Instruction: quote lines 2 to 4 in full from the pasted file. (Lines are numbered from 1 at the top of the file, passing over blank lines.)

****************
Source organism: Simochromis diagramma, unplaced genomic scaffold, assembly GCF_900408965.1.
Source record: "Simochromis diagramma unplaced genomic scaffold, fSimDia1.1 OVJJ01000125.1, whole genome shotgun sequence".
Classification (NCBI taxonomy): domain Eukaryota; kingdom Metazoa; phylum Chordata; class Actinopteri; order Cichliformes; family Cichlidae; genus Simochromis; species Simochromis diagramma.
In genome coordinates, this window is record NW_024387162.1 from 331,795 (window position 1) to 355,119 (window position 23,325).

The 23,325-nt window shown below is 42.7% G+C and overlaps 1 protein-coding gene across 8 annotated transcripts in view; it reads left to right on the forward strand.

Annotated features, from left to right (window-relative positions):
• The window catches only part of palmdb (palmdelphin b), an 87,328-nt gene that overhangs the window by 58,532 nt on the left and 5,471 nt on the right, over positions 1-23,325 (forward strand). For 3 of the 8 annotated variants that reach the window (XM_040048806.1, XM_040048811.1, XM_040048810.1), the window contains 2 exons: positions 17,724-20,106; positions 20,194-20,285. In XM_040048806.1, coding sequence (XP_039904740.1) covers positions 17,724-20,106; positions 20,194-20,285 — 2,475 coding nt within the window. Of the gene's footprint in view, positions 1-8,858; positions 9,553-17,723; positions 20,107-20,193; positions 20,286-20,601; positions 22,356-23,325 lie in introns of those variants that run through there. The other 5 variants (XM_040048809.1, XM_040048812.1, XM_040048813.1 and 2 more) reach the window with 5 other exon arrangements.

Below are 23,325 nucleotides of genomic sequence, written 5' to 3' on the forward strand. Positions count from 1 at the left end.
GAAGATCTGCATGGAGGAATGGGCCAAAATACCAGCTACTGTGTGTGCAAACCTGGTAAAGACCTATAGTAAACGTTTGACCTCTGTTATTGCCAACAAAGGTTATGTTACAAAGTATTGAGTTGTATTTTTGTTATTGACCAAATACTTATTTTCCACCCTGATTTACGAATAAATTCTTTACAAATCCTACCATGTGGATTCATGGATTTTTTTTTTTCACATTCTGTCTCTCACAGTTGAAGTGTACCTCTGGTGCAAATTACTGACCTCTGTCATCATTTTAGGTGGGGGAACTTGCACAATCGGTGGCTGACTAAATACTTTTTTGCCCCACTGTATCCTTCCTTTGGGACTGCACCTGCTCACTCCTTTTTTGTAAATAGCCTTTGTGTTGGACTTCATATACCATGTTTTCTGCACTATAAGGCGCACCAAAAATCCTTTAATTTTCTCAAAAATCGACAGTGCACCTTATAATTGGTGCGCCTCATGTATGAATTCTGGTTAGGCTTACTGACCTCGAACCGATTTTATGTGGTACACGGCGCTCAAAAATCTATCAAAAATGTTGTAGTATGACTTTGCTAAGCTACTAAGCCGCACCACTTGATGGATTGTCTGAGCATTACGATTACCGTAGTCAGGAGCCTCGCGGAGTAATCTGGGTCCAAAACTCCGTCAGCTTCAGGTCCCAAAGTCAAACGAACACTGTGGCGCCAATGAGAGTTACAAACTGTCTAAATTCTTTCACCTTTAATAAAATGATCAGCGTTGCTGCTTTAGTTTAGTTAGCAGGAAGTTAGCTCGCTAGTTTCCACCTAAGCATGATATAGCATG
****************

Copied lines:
Source record: "Simochromis diagramma unplaced genomic scaffold, fSimDia1.1 OVJJ01000125.1, whole genome shotgun sequence".
Classification (NCBI taxonomy): domain Eukaryota; kingdom Metazoa; phylum Chordata; class Actinopteri; order Cichliformes; family Cichlidae; genus Simochromis; species Simochromis diagramma.
In genome coordinates, this window is record NW_024387162.1 from 331,795 (window position 1) to 355,119 (window position 23,325).